Karlin
    Cavaliers: Jaspar Lily Tansy Libby Mindy
    In memory: Lucy Leo
    Cavalier SM Information site:www.smcavaliers.com

  3. #13
    Join Date
    Aug 2008
    Location
    Coventry UK
    Posts
    1,884
    Post Thanks / Like

    Default

    I posted a few weeks ago about the Chihuahua Club having a health seminar on SM and epilepsy. There was a report in the breed notes the week after that the speaker on SM (Dr Volk from the Royal Veterinary College, I think) had said that 'any dog diagnosed with hydrocephalus will almost certainly have SM' - which means that he feels SM is quite widespread in the breed, as hydrocephalus is common. I wonder if he would extend this to King Charles, who also suffer from hydrocephalus. King Charles are also a common ancestor of both Griffons and Cavaliers.

    Kate, Oliver and Aled

  4. #14
    Join Date
    Mar 2005
    Location
    Dublin, Ireland
    Posts
    24,051
    Post Thanks / Like
    Blog Entries
    15

    Default

    Interesting; thanks for that Kate. I understand there's a pretty low level of KCs being MRId.
    Karlin
    Cavaliers: Jaspar Lily Tansy Libby Mindy
    In memory: Lucy Leo
    Cavalier SM Information site:www.smcavaliers.com

  5. #15
    Join Date
    Aug 2008
    Location
    Coventry UK
    Posts
    1,884
    Post Thanks / Like

    Default

    KC numbers are pretty small of course, but in their Our Dogs breed notes there's a deafening silence on the whole subject of SM - but then, there's an equal silence in the Cavalier notes! Our Dogs has started having a regular glossy supplement focusing on different breeds; Cavaliers appeared in the first issue, with lots of enthusiasm for what great family dogs they are, what lovely temperaments, etc, etc and not a single mention that they have two major diseases that threaten the very existence of the breed, and the care needed in buying a puppy. Perhaps the writer felt that wasn't the place to mention problems - it's not clear who the supplement is aimed at, show people or potential puppy buyers - but I wish people would realise that they will get much more appreciation if they are open about problems in the breed, what the breeders are doing about it, and how potential puppy buyers can do their best to avoid them. A deafening silence, when most people reading the article will know at least that the problems exist, even if they don't know much about them, simply reflects badly on Cavalier breeders.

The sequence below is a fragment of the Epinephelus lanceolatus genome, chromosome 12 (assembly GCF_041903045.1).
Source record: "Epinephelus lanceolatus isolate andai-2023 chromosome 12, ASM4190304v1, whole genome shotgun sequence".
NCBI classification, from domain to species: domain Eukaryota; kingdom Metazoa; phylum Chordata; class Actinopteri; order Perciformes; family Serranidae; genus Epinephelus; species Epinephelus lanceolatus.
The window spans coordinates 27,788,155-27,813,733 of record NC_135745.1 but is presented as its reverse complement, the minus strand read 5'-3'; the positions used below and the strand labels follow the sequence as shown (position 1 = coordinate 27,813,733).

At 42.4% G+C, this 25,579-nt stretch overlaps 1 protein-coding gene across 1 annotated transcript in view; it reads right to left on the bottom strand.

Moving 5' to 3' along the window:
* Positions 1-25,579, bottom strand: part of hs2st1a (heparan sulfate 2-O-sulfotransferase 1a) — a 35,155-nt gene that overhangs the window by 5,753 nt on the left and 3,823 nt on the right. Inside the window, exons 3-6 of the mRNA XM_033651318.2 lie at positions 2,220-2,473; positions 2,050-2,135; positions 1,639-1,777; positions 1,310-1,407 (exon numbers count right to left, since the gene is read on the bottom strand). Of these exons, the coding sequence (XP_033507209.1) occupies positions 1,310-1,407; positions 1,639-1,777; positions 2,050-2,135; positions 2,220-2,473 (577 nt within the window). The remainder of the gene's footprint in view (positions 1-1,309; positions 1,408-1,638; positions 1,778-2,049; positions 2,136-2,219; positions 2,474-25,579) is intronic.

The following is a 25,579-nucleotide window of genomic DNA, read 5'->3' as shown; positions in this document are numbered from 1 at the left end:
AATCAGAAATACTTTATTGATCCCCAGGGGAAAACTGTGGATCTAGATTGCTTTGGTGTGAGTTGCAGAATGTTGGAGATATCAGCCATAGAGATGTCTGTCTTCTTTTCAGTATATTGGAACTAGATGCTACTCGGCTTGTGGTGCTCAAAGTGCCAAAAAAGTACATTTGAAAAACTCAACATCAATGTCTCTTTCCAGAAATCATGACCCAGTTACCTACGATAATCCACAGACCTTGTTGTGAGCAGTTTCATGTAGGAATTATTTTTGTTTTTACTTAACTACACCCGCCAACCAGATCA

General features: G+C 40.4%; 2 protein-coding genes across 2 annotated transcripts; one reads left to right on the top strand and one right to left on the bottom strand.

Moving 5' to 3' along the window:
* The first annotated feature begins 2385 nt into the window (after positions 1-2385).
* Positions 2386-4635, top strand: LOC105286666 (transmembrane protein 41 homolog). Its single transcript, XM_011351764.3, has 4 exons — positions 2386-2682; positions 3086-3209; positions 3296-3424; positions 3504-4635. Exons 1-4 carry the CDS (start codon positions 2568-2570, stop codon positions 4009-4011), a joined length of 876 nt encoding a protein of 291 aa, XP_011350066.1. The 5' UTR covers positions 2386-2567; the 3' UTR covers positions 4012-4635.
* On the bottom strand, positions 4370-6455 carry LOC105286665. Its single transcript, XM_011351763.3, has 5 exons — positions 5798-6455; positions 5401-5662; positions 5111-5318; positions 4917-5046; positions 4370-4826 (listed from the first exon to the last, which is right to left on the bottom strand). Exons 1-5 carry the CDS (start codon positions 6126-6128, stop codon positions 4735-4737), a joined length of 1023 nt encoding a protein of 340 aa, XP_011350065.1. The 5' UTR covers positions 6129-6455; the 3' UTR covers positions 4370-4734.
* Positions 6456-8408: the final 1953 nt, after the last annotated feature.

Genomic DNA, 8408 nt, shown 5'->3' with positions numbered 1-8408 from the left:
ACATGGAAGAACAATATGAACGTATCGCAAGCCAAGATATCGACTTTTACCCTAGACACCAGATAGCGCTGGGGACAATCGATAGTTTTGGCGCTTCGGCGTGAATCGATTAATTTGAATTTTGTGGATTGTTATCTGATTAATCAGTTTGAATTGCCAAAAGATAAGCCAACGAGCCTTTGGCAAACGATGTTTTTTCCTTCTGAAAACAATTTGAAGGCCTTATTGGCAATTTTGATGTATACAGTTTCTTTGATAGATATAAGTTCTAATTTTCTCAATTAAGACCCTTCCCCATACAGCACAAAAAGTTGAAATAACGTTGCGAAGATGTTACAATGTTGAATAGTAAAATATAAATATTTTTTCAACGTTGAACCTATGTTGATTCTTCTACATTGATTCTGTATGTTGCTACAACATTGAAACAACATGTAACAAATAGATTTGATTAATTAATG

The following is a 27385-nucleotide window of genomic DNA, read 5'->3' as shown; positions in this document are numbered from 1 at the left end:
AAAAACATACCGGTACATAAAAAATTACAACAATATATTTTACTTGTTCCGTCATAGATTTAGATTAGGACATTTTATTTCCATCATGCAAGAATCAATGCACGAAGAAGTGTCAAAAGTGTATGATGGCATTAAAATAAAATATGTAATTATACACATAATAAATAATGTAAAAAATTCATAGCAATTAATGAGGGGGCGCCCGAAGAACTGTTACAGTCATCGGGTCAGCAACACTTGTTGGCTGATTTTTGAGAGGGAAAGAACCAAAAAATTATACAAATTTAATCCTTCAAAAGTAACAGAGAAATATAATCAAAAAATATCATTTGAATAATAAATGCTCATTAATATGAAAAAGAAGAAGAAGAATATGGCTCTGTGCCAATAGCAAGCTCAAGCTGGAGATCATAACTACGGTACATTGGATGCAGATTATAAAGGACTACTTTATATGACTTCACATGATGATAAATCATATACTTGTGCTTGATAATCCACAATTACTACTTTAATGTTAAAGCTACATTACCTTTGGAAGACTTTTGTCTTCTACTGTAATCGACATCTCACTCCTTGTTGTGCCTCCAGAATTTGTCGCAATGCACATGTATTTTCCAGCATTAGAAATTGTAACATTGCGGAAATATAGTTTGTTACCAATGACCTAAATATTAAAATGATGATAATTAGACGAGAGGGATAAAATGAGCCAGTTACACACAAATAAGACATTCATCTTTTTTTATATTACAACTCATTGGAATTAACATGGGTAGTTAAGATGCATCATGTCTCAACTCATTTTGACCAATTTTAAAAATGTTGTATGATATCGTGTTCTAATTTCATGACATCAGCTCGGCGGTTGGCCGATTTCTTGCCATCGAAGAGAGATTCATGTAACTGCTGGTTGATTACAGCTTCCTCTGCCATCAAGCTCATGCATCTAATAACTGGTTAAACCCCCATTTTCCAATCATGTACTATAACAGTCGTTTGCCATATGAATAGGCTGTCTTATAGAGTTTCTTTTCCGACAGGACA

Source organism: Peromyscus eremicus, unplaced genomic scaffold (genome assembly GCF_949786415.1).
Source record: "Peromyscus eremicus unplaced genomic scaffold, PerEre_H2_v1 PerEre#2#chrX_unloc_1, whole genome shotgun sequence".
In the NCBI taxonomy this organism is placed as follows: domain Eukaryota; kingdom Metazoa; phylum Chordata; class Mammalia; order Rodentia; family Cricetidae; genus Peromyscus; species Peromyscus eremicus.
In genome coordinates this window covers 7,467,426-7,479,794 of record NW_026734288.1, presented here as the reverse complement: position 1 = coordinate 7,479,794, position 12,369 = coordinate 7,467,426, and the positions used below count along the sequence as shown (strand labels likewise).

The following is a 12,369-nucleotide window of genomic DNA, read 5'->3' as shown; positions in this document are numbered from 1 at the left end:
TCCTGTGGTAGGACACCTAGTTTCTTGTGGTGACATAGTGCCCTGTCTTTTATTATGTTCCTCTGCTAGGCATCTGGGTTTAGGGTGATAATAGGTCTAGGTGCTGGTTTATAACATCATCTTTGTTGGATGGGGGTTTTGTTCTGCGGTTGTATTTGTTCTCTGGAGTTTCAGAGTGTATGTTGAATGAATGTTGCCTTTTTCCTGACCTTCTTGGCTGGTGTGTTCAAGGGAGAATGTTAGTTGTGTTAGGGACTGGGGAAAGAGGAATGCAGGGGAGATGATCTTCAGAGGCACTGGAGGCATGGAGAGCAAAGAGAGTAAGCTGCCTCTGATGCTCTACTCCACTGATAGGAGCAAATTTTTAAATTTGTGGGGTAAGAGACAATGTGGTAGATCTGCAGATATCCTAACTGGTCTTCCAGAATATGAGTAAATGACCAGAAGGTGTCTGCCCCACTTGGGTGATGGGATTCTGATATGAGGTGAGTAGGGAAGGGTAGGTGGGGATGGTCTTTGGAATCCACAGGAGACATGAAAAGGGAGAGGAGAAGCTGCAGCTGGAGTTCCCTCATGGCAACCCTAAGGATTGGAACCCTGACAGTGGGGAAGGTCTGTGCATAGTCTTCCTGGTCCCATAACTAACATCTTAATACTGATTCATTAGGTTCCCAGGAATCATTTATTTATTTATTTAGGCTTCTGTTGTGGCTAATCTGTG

Kate, Oliver and Aled

  6. #16
    Join Date
    May 2006
    Location
    Orlando, Florida USA
    Posts
    1,234
    Post Thanks / Like
    Blog Entries
    1

    Default

    Quote Originally Posted by Kate H View Post
    ... (Dr Volk from the Royal Veterinary College, I think) had said that 'any dog diagnosed with hydrocephalus will almost certainly have SM' - which means that he feels SM is quite widespread in the breed, as hydrocephalus is common. I wonder if he would extend this to King Charles, who also suffer from hydrocephalus. ...
    Whether King Charles spaniels have SM due to hydrocephalus would not appear to relate to CM/SM in cavaliers. Hydrocephalus can build up pressure in the brain, causing syrinx to develop, but that is not the same underlying problem as Chiari-like malformation causing a pressure build up, as we know occurs in cavaliers. They appear to me to be two different disorders.
    Rod Russell

  7. #17
    Join Date
    May 2006
    Location
    Orlando, Florida USA
    Posts
    1,234
    Post Thanks / Like
    Blog Entries
    1

    Default

    Quote Originally Posted by Kate H View Post
    ... Cavaliers appeared in the first issue, with lots of enthusiasm for what great family dogs they are, what lovely temperaments, etc, etc and not a single mention that they have two major diseases that threaten the very existence of the breed, and the care needed in buying a puppy. Perhaps the writer felt that wasn't the place to mention ...
    Perhaps the writer wanted to be invited back to write more breed articles.
    Rod Russell

Bookmarks

Posting Permissions

  • You may not post new threads
  • You may not post replies
  • You may not post attachments
  • You may not edit your posts
  •